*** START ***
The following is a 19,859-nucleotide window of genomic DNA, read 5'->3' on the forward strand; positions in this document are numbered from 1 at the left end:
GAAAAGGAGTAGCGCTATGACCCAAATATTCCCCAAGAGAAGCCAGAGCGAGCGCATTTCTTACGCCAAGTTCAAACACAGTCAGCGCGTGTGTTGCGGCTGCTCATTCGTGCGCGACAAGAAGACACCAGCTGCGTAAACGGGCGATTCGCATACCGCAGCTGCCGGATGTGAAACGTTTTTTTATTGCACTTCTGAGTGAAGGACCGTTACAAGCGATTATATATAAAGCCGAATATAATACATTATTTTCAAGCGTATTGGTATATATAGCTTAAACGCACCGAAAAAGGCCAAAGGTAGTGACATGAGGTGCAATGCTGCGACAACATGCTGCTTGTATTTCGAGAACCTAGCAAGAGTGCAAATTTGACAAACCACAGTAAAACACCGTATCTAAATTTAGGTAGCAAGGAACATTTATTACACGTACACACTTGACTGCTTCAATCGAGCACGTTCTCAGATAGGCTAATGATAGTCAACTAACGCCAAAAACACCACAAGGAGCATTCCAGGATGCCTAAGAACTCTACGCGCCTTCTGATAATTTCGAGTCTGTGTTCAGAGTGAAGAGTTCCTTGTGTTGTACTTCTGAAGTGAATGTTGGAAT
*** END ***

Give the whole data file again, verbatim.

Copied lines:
The following is a 19,859-nucleotide window of genomic DNA, read 5'->3' on the forward strand; positions in this document are numbered from 1 at the left end:
GAAAAGGAGTAGCGCTATGACCCAAATATTCCCCAAGAGAAGCCAGAGCGAGCGCATTTCTTACGCCAAGTTCAAACACAGTCAGCGCGTGTGTTGCGGCTGCTCATTCGTGCGCGACAAGAAGACACCAGCTGCGTAAACGGGCGATTCGCATACCGCAGCTGCCGGATGTGAAACGTTTTTTTATTGCACTTCTGAGTGAAGGACCGTTACAAGCGATTATATATAAAGCCGAATATAATACATTATTTTCAAGCGTATTGGTATATATAGCTTAAACGCACCGAAAAAGGCCAAAGGTAGTGACATGAGGTGCAATGCTGCGACAACATGCTGCTTGTATTTCGAGAACCTAGCAAGAGTGCAAATTTGACAAACCACAGTAAAACACCGTATCTAAATTTAGGTAGCAAGGAACATTTATTACACGTACACACTTGACTGCTTCAATCGAGCACGTTCTCAGATAGGCTAATGATAGTCAACTAACGCCAAAAACACCACAAGGAGCATTCCAGGATGCCTAAGAACTCTACGCGCCTTCTGATAATTTCGAGTCTGTGTTCAGAGTGAAGAGTTCCTTGTGTTGTACTTCTGAAGTGAATGTTGGAAT